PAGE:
Yom Kippur

There isn’t as much to say about Yom Kippur compared to the other holidays. Most of the day is spent in synagogue, an experience that is pretty much the same in Israel as it is back in the United States. We also spend the day fasting, which is always a fun experience. Amazingly, it is the easiest fast of the year for us. We aren’t sure why, but that is how it always feels.

So what is there to say about Yom Kippur in Israel? The most amazing part of the holiday is the fact that there are absolutely no cars on the road for the entire 25 hours. Because of this, our friends refer to it as “National Bike Day” since throughout the holiday there are tons of people riding their bikes down the center of the road. It may seem silly to mention this since the roads of Jerusalem clear every week for Shabbat, but the truth is that they don’t. While there are significantly less cars on the roads on Shabbat and the other holidays, there are still quite a few. Given that we live in a big city in a busy area, it is very quiet on these days in comparison to normal weekdays, and while we can often cross the street without waiting for the lights, we still have to be careful. On Yom Kippur, everyone, and I mean everyone, agrees not to drive since there is no law against it. The roads are absolutely clear except for a few ambulances that drive around to make sure people are okay since they are fasting. They were especially worried this year because the temperature was somewhere in the 90s. At night, we walked in the middle of the street on our way home. Kids were shouting with delight as they rode bikes and scooters. It felt very strange to be walking in the middle of a street that is normally packed with traffic, so strange that we tended to walk toward the side of the street close to the sidewalk, even though it was completely unnecessary.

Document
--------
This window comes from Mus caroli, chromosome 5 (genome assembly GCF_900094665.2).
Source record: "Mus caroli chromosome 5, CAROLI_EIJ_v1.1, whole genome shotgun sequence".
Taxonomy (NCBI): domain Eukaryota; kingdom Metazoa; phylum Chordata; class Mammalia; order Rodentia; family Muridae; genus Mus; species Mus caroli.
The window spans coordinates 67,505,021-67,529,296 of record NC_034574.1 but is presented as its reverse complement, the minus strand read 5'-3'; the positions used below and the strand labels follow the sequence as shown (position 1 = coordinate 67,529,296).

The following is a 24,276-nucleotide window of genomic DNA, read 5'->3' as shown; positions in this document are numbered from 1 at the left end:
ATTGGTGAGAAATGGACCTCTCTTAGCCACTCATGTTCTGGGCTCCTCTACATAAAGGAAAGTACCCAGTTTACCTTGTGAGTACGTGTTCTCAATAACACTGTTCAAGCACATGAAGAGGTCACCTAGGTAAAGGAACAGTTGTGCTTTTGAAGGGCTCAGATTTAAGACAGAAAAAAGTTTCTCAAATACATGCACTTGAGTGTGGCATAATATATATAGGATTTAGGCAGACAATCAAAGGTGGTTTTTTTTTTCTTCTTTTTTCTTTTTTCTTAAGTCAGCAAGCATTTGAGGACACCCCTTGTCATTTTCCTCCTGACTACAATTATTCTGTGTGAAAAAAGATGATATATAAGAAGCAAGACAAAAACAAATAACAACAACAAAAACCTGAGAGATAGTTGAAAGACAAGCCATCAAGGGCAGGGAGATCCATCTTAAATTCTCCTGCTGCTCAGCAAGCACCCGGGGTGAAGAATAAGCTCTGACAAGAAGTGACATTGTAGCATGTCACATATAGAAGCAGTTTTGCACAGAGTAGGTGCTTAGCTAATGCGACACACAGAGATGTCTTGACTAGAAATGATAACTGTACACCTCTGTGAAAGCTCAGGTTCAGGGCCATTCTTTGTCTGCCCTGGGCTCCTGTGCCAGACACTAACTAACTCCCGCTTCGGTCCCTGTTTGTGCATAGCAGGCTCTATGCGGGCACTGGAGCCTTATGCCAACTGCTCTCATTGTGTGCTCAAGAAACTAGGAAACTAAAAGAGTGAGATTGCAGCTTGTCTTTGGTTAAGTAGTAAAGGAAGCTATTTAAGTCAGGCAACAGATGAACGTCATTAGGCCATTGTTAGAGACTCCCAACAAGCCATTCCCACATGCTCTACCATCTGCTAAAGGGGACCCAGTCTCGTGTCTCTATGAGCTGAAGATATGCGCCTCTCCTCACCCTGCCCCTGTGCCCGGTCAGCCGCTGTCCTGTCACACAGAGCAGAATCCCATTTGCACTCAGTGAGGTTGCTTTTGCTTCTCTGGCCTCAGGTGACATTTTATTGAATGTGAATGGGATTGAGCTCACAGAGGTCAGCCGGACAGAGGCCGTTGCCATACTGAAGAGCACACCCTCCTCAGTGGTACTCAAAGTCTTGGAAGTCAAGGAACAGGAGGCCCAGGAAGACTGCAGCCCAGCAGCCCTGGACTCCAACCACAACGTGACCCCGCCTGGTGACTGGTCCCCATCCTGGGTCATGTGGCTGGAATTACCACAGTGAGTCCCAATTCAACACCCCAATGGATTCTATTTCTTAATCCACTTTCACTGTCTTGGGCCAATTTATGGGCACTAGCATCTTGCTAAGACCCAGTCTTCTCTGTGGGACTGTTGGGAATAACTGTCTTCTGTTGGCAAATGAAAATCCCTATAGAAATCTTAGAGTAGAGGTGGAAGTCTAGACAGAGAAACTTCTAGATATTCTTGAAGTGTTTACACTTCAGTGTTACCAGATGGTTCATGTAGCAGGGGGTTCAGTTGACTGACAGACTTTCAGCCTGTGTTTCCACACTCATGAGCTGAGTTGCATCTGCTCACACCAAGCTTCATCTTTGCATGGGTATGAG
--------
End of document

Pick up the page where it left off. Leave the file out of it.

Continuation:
Other than that, it was your typical Yom Kippur. Adam and I had our usual pre-fast dinner of meatballs and pasta to help us carbo-load before the fast. We tried to drink tons of water since we knew it was going to be very hot and dry. We stayed indoors as much as possible, which wasn’t too hard since services ran pretty much all day with only a two hour break. I left the morning service early to be with a friend who was put on bed rest for the fast since she is pregnant. It worked out because it is hard to have Adina in synagogue that long. She did wonderfully by the way…she slept most of services and ate whenever she was hungry. To her it was just a typical day! I did fast after consulting our rabbi. He told me that it is important to start the fast even if I couldn’t finish it. If I started to not feel well, I could eat or drink an ounce of something every seven minutes. If I continued to do that for a bit and still didn’t feel well, then I was supposed to break my fast since health is always more important. I was prepared to follow our rabbi’s advice, expecting to feel bad around noon on Yom Kippur day, but I continued to feel good straight until the end of the fast. Actually on our way home from synagogue after the fast ended, I felt like I could go a few more hours without food. Once we started eating, however, I remembered how wonderful food can be! My fasting didn’t seem to affect Adina…she was a bit fussier than usual the following day but that disappeared pretty quickly.

Yom Kippur gave us another opportunity to reflect on our year, our ourselves, and to remember how blessed we are. It was a very meaningful experience.

Until next time…
Allison

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